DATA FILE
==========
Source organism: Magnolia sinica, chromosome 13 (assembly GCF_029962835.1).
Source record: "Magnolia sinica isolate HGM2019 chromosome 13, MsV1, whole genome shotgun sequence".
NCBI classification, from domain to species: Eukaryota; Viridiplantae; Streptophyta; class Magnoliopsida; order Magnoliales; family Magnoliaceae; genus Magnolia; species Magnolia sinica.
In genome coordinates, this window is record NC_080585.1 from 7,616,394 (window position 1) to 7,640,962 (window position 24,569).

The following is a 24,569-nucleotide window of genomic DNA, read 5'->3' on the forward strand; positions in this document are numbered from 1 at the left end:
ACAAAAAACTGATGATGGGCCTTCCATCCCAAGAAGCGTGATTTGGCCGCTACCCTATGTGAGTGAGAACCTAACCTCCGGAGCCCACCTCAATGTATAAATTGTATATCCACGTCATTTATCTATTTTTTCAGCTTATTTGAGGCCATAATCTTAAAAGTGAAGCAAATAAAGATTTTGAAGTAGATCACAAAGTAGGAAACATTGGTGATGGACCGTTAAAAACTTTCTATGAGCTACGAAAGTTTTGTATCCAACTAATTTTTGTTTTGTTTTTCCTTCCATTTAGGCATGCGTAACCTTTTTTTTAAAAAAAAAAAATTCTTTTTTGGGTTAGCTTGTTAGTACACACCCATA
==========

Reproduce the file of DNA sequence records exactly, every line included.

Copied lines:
Source organism: Magnolia sinica, chromosome 13 (assembly GCF_029962835.1).
Source record: "Magnolia sinica isolate HGM2019 chromosome 13, MsV1, whole genome shotgun sequence".
NCBI classification, from domain to species: Eukaryota; Viridiplantae; Streptophyta; class Magnoliopsida; order Magnoliales; family Magnoliaceae; genus Magnolia; species Magnolia sinica.
In genome coordinates, this window is record NC_080585.1 from 7,616,394 (window position 1) to 7,640,962 (window position 24,569).

The following is a 24,569-nucleotide window of genomic DNA, read 5'->3' on the forward strand; positions in this document are numbered from 1 at the left end:
ACAAAAAACTGATGATGGGCCTTCCATCCCAAGAAGCGTGATTTGGCCGCTACCCTATGTGAGTGAGAACCTAACCTCCGGAGCCCACCTCAATGTATAAATTGTATATCCACGTCATTTATCTATTTTTTCAGCTTATTTGAGGCCATAATCTTAAAAGTGAAGCAAATAAAGATTTTGAAGTAGATCACAAAGTAGGAAACATTGGTGATGGACCGTTAAAAACTTTCTATGAGCTACGAAAGTTTTGTATCCAACTAATTTTTGTTTTGTTTTTCCTTCCATTTAGGCATGCGTAACCTTTTTTTTAAAAAAAAAAAATTCTTTTTTGGGTTAGCTTGTTAGTACACACCCATA